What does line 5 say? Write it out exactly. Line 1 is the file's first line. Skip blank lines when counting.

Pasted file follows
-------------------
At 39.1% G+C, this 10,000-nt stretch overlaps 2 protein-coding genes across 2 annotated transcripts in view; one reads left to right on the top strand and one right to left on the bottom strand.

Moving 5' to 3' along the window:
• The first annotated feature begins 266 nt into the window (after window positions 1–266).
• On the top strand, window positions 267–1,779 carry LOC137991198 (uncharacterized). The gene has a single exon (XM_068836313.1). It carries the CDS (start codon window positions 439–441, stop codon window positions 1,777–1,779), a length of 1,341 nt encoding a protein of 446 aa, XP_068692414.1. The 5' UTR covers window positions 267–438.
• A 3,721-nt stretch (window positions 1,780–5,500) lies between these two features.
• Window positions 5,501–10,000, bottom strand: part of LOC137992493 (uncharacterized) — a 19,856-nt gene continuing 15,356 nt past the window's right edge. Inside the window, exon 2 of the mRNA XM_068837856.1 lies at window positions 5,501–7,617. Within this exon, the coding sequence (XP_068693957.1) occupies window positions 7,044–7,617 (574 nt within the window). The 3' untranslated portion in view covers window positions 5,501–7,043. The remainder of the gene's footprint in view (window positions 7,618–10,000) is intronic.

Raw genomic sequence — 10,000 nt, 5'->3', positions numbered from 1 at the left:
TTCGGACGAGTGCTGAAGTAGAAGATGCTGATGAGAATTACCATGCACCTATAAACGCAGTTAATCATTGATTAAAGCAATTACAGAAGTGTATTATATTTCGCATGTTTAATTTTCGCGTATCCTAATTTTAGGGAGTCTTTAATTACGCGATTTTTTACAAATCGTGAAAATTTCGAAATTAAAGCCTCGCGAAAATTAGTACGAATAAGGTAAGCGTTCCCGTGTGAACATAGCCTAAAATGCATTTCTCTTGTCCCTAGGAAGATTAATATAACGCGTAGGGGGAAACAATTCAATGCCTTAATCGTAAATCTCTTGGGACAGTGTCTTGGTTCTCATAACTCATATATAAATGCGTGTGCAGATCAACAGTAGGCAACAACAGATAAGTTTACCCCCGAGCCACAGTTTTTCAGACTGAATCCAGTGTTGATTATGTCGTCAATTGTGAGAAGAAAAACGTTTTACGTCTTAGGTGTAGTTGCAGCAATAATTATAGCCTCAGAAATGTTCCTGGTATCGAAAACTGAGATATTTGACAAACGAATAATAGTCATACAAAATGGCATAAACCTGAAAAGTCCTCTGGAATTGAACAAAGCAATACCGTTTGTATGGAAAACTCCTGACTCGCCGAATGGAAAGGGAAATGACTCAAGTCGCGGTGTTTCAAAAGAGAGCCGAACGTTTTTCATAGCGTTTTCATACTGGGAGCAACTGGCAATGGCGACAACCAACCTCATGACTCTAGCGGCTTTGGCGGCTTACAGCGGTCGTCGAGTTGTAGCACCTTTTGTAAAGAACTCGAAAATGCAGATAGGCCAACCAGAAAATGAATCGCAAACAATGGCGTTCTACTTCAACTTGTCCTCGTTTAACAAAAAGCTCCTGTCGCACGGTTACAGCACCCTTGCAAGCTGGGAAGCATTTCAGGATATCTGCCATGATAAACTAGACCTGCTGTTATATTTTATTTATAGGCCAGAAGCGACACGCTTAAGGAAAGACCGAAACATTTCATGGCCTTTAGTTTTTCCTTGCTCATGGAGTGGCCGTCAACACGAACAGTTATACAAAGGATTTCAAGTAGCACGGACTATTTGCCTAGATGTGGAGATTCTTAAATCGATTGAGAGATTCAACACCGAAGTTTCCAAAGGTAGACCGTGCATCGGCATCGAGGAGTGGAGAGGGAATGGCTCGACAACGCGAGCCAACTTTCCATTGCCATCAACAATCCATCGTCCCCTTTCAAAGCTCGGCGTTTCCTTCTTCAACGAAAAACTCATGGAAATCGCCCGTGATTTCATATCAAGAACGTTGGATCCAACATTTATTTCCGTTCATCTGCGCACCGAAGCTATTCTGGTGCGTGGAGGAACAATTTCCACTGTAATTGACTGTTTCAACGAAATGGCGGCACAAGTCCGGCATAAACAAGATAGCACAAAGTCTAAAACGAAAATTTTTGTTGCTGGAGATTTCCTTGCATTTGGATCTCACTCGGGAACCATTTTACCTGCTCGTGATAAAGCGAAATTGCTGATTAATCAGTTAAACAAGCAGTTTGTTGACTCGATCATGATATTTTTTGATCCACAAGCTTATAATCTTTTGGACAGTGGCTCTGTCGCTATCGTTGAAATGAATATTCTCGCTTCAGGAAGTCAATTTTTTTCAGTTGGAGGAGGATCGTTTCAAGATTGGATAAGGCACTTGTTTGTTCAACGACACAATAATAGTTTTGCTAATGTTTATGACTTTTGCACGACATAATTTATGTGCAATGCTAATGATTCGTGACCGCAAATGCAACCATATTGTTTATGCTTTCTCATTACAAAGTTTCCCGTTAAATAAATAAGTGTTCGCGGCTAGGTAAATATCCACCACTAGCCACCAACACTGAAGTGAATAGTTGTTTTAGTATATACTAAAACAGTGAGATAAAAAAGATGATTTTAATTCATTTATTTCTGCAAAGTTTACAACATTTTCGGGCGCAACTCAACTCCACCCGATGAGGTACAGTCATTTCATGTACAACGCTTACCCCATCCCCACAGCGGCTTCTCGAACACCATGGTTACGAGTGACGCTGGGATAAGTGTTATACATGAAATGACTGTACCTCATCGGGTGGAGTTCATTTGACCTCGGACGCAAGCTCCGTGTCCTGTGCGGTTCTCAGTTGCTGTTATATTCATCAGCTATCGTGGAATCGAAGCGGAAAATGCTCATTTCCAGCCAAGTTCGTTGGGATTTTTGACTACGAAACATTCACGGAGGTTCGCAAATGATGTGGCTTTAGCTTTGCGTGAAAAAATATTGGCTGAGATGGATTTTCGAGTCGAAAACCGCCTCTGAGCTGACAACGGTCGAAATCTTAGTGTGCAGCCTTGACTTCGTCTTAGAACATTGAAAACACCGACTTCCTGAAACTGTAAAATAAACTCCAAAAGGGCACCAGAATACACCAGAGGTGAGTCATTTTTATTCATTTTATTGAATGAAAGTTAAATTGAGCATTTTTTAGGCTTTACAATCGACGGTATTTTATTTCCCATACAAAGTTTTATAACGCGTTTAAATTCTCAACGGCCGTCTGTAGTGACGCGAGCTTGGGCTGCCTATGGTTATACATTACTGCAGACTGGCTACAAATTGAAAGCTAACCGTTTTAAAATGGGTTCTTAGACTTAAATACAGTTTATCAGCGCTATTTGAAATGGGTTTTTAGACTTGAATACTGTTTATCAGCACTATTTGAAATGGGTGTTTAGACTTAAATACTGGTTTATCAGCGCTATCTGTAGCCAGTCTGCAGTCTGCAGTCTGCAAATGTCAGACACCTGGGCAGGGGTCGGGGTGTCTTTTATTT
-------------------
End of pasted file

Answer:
• A 3,721-nt stretch (window positions 1,780–5,500) lies between these two features.